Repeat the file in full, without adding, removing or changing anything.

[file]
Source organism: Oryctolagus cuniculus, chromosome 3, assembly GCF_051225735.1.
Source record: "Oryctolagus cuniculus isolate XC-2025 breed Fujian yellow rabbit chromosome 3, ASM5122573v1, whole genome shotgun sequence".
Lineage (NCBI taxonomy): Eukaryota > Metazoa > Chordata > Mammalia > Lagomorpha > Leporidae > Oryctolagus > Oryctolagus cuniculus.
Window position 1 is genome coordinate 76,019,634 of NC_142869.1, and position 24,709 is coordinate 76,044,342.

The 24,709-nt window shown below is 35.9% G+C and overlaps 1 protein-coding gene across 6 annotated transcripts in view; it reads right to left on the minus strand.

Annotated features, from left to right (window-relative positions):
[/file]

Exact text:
Source organism: Oryctolagus cuniculus, chromosome 3, assembly GCF_051225735.1.
Source record: "Oryctolagus cuniculus isolate XC-2025 breed Fujian yellow rabbit chromosome 3, ASM5122573v1, whole genome shotgun sequence".
Lineage (NCBI taxonomy): Eukaryota > Metazoa > Chordata > Mammalia > Lagomorpha > Leporidae > Oryctolagus > Oryctolagus cuniculus.
Window position 1 is genome coordinate 76,019,634 of NC_142869.1, and position 24,709 is coordinate 76,044,342.

The 24,709-nt window shown below is 35.9% G+C and overlaps 1 protein-coding gene across 6 annotated transcripts in view; it reads right to left on the minus strand.

Annotated features, from left to right (window-relative positions):